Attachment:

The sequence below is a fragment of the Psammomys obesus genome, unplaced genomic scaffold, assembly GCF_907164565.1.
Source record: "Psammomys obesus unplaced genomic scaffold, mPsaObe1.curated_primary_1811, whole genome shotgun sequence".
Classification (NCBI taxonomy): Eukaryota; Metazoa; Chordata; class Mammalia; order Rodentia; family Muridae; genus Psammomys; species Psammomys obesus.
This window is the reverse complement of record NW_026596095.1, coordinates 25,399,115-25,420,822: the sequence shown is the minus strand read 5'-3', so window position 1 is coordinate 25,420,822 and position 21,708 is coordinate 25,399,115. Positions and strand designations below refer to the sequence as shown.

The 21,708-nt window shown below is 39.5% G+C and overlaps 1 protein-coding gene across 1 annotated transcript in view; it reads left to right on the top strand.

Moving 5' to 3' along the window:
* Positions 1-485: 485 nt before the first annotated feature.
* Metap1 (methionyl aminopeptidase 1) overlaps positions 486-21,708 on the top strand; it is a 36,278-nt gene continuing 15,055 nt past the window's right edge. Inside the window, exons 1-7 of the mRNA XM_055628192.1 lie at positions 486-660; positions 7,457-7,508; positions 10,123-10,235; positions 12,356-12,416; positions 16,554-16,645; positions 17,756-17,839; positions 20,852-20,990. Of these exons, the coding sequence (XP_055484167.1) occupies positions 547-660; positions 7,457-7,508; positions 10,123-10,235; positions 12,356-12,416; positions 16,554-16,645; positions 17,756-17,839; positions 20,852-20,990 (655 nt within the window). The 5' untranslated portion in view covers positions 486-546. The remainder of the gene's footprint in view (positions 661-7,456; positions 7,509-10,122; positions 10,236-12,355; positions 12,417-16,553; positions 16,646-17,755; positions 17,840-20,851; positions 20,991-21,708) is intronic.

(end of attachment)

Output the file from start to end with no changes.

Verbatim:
The sequence below is a fragment of the Psammomys obesus genome, unplaced genomic scaffold, assembly GCF_907164565.1.
Source record: "Psammomys obesus unplaced genomic scaffold, mPsaObe1.curated_primary_1811, whole genome shotgun sequence".
Classification (NCBI taxonomy): Eukaryota; Metazoa; Chordata; class Mammalia; order Rodentia; family Muridae; genus Psammomys; species Psammomys obesus.
This window is the reverse complement of record NW_026596095.1, coordinates 25,399,115-25,420,822: the sequence shown is the minus strand read 5'-3', so window position 1 is coordinate 25,420,822 and position 21,708 is coordinate 25,399,115. Positions and strand designations below refer to the sequence as shown.

The 21,708-nt window shown below is 39.5% G+C and overlaps 1 protein-coding gene across 1 annotated transcript in view; it reads left to right on the top strand.

Moving 5' to 3' along the window:
* Positions 1-485: 485 nt before the first annotated feature.
* Metap1 (methionyl aminopeptidase 1) overlaps positions 486-21,708 on the top strand; it is a 36,278-nt gene continuing 15,055 nt past the window's right edge. Inside the window, exons 1-7 of the mRNA XM_055628192.1 lie at positions 486-660; positions 7,457-7,508; positions 10,123-10,235; positions 12,356-12,416; positions 16,554-16,645; positions 17,756-17,839; positions 20,852-20,990. Of these exons, the coding sequence (XP_055484167.1) occupies positions 547-660; positions 7,457-7,508; positions 10,123-10,235; positions 12,356-12,416; positions 16,554-16,645; positions 17,756-17,839; positions 20,852-20,990 (655 nt within the window). The 5' untranslated portion in view covers positions 486-546. The remainder of the gene's footprint in view (positions 661-7,456; positions 7,509-10,122; positions 10,236-12,355; positions 12,417-16,553; positions 16,646-17,755; positions 17,840-20,851; positions 20,991-21,708) is intronic.